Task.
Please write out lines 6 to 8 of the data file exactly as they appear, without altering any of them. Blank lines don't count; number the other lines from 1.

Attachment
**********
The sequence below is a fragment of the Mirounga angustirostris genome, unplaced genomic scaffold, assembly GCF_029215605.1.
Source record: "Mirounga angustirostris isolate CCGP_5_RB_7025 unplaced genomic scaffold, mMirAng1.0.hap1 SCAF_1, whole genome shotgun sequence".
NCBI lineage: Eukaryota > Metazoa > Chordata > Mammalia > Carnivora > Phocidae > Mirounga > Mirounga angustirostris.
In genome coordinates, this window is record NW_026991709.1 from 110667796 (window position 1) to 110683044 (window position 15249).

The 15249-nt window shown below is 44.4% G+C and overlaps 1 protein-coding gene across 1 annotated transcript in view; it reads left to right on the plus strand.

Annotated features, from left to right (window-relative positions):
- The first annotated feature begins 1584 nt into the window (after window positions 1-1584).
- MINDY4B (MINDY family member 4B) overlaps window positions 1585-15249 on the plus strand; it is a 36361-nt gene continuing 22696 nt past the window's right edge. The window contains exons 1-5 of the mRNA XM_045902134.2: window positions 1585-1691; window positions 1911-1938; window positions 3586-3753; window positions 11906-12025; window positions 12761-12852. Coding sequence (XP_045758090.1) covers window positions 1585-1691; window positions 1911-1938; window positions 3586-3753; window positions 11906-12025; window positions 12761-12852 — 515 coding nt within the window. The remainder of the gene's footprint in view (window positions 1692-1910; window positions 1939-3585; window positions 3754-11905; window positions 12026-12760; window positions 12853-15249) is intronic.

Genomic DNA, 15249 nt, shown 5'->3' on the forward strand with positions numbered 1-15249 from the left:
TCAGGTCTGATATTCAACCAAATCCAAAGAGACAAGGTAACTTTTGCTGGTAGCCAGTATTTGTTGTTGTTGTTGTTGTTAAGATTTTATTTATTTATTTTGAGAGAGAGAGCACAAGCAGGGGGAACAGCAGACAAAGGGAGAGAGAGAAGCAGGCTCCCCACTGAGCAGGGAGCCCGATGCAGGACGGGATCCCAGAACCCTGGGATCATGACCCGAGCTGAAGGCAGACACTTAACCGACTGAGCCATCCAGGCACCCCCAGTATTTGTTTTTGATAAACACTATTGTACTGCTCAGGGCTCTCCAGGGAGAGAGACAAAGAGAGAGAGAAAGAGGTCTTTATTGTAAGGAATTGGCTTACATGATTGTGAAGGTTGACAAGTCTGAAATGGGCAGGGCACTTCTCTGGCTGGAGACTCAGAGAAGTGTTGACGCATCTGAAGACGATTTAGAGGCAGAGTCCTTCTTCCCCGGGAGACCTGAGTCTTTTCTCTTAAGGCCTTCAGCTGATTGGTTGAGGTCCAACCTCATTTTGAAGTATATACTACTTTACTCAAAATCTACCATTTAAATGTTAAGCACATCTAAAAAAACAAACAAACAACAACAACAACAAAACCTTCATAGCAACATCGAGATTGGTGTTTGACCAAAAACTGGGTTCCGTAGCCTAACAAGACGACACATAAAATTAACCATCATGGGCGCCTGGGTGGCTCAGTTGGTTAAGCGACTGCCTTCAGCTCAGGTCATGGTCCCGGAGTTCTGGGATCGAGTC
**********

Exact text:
Annotated features, from left to right (window-relative positions):
- The first annotated feature begins 1584 nt into the window (after window positions 1-1584).
- MINDY4B (MINDY family member 4B) overlaps window positions 1585-15249 on the plus strand; it is a 36361-nt gene continuing 22696 nt past the window's right edge. The window contains exons 1-5 of the mRNA XM_045902134.2: window positions 1585-1691; window positions 1911-1938; window positions 3586-3753; window positions 11906-12025; window positions 12761-12852. Coding sequence (XP_045758090.1) covers window positions 1585-1691; window positions 1911-1938; window positions 3586-3753; window positions 11906-12025; window positions 12761-12852 — 515 coding nt within the window. The remainder of the gene's footprint in view (window positions 1692-1910; window positions 1939-3585; window positions 3754-11905; window positions 12026-12760; window positions 12853-15249) is intronic.